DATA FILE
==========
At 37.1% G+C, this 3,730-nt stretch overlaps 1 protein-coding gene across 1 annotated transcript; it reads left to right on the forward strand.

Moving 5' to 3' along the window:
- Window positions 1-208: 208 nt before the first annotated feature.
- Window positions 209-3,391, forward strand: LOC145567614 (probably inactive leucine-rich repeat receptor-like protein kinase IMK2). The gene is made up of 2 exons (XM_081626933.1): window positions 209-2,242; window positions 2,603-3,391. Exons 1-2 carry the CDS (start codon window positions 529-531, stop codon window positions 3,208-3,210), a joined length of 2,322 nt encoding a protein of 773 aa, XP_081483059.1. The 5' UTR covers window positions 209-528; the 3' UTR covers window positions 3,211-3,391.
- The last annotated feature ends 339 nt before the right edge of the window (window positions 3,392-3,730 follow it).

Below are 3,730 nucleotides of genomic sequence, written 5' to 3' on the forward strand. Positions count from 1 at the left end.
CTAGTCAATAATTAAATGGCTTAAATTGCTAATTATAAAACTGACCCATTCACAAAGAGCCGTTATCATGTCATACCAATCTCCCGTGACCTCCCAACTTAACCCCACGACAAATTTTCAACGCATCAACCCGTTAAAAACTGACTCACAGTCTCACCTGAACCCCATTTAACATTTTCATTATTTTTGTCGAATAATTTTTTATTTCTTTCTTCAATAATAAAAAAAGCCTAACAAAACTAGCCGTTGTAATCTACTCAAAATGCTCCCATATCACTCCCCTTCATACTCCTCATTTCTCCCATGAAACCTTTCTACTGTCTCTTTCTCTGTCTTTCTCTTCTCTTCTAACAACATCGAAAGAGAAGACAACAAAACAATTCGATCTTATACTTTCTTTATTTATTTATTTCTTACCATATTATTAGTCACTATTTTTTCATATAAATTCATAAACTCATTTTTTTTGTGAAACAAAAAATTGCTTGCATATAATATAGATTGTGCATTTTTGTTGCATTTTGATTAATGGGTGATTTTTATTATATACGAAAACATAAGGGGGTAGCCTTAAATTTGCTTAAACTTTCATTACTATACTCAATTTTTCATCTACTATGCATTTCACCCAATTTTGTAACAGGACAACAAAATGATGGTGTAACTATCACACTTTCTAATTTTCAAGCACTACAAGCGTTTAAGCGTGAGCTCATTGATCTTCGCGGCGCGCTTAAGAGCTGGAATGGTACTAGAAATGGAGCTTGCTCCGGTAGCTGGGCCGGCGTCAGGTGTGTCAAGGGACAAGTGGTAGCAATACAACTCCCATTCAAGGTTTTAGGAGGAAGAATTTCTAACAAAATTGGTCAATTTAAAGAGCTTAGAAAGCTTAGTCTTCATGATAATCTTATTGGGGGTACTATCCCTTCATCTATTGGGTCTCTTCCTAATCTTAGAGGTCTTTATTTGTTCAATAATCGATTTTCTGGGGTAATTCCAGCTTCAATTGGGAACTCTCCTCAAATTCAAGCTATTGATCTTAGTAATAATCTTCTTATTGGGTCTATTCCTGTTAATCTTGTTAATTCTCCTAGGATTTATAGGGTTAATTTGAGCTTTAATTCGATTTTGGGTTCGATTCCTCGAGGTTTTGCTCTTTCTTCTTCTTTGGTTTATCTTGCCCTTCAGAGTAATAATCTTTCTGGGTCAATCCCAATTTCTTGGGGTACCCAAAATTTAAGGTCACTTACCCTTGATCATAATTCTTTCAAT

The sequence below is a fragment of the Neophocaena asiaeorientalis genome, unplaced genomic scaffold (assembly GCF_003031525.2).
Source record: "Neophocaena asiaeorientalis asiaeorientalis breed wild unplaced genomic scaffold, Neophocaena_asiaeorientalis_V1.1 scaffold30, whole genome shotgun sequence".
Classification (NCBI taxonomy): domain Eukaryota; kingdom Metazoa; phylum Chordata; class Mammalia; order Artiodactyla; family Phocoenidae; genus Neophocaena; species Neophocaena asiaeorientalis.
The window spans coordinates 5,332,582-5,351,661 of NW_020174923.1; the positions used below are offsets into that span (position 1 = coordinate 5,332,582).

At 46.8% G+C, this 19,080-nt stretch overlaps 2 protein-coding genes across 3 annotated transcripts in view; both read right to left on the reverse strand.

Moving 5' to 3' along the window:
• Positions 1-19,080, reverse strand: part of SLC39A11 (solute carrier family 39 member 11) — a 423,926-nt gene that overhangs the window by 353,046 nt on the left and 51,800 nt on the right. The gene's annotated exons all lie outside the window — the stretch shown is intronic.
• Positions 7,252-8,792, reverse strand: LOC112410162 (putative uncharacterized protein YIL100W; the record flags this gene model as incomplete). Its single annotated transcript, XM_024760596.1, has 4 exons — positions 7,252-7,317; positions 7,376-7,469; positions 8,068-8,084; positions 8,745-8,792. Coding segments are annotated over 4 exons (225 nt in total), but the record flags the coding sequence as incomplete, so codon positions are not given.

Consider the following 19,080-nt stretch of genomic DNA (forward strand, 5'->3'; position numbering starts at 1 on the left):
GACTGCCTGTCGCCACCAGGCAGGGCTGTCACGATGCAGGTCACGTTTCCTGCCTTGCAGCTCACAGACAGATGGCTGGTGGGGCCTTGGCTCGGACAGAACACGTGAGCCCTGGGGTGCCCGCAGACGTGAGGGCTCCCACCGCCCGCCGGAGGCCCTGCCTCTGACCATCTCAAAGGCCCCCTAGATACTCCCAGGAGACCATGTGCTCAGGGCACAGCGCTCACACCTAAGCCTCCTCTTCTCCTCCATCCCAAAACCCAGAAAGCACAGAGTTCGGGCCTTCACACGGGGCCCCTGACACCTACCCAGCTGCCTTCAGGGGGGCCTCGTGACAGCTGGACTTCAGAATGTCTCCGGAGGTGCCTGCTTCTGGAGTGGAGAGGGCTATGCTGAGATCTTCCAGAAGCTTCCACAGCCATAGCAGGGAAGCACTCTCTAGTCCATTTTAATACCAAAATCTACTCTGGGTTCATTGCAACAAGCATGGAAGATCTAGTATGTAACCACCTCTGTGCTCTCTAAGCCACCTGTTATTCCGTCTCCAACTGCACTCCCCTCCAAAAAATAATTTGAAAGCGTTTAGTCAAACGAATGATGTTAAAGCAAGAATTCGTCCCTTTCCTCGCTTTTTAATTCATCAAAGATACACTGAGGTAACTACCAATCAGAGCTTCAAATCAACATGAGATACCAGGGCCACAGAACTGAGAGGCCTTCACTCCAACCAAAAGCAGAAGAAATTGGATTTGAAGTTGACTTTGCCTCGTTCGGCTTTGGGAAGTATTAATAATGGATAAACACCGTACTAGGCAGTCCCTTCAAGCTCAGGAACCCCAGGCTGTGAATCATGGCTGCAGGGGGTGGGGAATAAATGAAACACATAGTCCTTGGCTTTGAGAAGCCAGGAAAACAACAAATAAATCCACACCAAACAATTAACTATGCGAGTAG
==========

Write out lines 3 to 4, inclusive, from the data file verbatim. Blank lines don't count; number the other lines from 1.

- Window positions 1-208: 208 nt before the first annotated feature.
- Window positions 209-3,391, forward strand: LOC145567614 (probably inactive leucine-rich repeat receptor-like protein kinase IMK2). The gene is made up of 2 exons (XM_081626933.1): window positions 209-2,242; window positions 2,603-3,391. Exons 1-2 carry the CDS (start codon window positions 529-531, stop codon window positions 3,208-3,210), a joined length of 2,322 nt encoding a protein of 773 aa, XP_081483059.1. The 5' UTR covers window positions 209-528; the 3' UTR covers window positions 3,211-3,391.